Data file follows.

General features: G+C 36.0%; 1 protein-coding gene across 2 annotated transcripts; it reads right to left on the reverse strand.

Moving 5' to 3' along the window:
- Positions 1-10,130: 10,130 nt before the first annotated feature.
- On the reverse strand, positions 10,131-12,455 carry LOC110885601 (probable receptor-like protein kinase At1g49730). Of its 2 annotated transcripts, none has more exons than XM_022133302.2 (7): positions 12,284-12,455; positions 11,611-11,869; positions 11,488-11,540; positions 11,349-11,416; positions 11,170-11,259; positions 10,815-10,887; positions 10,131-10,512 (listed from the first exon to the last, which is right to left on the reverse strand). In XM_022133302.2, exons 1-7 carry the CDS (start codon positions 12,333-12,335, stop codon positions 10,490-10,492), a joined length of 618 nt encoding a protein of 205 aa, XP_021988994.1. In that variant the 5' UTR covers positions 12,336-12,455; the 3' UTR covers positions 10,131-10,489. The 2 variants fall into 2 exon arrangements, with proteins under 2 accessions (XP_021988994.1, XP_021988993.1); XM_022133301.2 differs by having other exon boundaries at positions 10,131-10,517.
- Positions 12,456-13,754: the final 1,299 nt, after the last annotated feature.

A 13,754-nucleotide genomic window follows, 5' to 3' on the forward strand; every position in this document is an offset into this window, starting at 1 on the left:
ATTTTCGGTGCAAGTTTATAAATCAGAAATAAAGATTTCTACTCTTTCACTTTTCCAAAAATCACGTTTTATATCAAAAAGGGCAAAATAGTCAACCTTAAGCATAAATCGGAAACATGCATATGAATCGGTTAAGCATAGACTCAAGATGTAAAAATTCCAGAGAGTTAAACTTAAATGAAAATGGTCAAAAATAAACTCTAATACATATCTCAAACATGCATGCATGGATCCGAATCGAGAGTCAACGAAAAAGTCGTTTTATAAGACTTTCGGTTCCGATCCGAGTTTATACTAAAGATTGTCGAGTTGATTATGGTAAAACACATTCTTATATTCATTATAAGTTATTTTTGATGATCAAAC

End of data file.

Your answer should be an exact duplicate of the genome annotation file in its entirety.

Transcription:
General features: G+C 36.0%; 1 protein-coding gene across 2 annotated transcripts; it reads right to left on the reverse strand.

Moving 5' to 3' along the window:
- Positions 1-10,130: 10,130 nt before the first annotated feature.
- On the reverse strand, positions 10,131-12,455 carry LOC110885601 (probable receptor-like protein kinase At1g49730). Of its 2 annotated transcripts, none has more exons than XM_022133302.2 (7): positions 12,284-12,455; positions 11,611-11,869; positions 11,488-11,540; positions 11,349-11,416; positions 11,170-11,259; positions 10,815-10,887; positions 10,131-10,512 (listed from the first exon to the last, which is right to left on the reverse strand). In XM_022133302.2, exons 1-7 carry the CDS (start codon positions 12,333-12,335, stop codon positions 10,490-10,492), a joined length of 618 nt encoding a protein of 205 aa, XP_021988994.1. In that variant the 5' UTR covers positions 12,336-12,455; the 3' UTR covers positions 10,131-10,489. The 2 variants fall into 2 exon arrangements, with proteins under 2 accessions (XP_021988994.1, XP_021988993.1); XM_022133301.2 differs by having other exon boundaries at positions 10,131-10,517.
- Positions 12,456-13,754: the final 1,299 nt, after the last annotated feature.

A 13,754-nucleotide genomic window follows, 5' to 3' on the forward strand; every position in this document is an offset into this window, starting at 1 on the left:
ATTTTCGGTGCAAGTTTATAAATCAGAAATAAAGATTTCTACTCTTTCACTTTTCCAAAAATCACGTTTTATATCAAAAAGGGCAAAATAGTCAACCTTAAGCATAAATCGGAAACATGCATATGAATCGGTTAAGCATAGACTCAAGATGTAAAAATTCCAGAGAGTTAAACTTAAATGAAAATGGTCAAAAATAAACTCTAATACATATCTCAAACATGCATGCATGGATCCGAATCGAGAGTCAACGAAAAAGTCGTTTTATAAGACTTTCGGTTCCGATCCGAGTTTATACTAAAGATTGTCGAGTTGATTATGGTAAAACACATTCTTATATTCATTATAAGTTATTTTTGATGATCAAAC